Workers around the world were more stressed than ever in 2021. That’s one of the concerning findings in the latest version of the Gallup State of the Global Workplace: 2022. This research found that 44% of worldwide workers reported having daily stress at work, up slightly from 43% in 2020, which itself was a record at the time.
In addition, Gallup found that 60% of workers around the world are emotionally detached at their jobs, and 19% are plain miserable. The same study says that just 9% of workers are thriving and engaged. Gallup has been conducting this research for more than a decade with the lowest percentage of daily stressed workers occurring in 2009 at 31%.
Gallup attributes the high stress level to poor leadership. In a letter preceding the study, Gallup CEO Jon Clifton wrote “The real fix is this simple: better leaders in the workplace. Managers need to be better listeners, coaches and collaborators. Great managers help colleagues learn and grow, recognize their colleagues for doing great work, and make them truly feel cared about. In environments like this, workers thrive.”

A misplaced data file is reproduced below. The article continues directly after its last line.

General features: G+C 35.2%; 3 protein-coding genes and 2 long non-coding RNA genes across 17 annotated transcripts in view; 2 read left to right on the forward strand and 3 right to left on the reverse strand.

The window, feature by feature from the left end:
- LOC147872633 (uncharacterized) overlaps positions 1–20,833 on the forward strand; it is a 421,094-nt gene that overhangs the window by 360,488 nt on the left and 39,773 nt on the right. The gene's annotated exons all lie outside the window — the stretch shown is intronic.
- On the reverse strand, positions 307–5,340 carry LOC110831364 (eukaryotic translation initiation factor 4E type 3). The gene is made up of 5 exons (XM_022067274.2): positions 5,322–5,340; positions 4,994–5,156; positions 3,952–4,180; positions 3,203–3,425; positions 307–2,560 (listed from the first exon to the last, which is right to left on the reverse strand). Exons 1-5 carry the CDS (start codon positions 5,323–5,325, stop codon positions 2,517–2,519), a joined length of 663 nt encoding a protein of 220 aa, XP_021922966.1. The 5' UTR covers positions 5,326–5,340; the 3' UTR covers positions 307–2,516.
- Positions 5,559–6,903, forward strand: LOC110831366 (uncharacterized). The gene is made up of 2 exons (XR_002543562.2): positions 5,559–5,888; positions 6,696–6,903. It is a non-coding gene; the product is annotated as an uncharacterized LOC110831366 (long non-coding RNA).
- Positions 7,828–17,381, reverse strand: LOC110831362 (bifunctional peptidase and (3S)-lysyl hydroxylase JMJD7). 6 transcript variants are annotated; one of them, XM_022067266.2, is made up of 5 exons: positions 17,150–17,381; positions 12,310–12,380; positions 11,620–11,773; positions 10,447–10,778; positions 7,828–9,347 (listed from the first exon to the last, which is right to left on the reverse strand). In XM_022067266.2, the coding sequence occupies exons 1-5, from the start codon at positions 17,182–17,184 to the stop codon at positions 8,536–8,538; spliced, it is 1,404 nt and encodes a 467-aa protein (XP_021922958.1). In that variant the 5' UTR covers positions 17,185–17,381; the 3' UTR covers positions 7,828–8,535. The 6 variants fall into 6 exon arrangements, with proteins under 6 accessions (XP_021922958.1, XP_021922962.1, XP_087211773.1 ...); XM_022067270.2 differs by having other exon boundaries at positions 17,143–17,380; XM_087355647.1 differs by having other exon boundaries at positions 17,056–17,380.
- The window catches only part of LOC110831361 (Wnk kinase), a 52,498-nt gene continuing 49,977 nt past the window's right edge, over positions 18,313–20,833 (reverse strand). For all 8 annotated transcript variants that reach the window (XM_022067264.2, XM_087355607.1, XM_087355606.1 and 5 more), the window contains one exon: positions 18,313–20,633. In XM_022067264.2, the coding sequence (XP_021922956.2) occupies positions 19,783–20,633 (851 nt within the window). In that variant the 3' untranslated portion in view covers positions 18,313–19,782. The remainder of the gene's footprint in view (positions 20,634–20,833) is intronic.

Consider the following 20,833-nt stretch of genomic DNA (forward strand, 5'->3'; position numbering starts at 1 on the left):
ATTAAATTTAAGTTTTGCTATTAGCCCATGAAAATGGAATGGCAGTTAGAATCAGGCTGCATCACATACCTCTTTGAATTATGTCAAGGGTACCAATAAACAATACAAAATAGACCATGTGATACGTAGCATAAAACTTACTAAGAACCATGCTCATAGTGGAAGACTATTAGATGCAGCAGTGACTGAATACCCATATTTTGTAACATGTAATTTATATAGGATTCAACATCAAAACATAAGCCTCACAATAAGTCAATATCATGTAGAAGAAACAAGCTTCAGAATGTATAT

But of course great leadership is not simple. Organizations spend billions to try and develop their leaders, often with little impact. The key to improving leadership and ultimately improving individual and organization success is focusing on the leadership skills that really matter. Social Intelligence skills equip leaders to be better coaches, to inspire their employees and to achieve outstanding performance. For decades research shows that the ability to build effective relationships with others is more important that education, IQ or work experience.
Social Intelligence is the ability to develop those relationships and overcome the stress and brain biases that we all face. It’s the most foundational skill a leader can have. Learn more about Social Intelligence and leadership.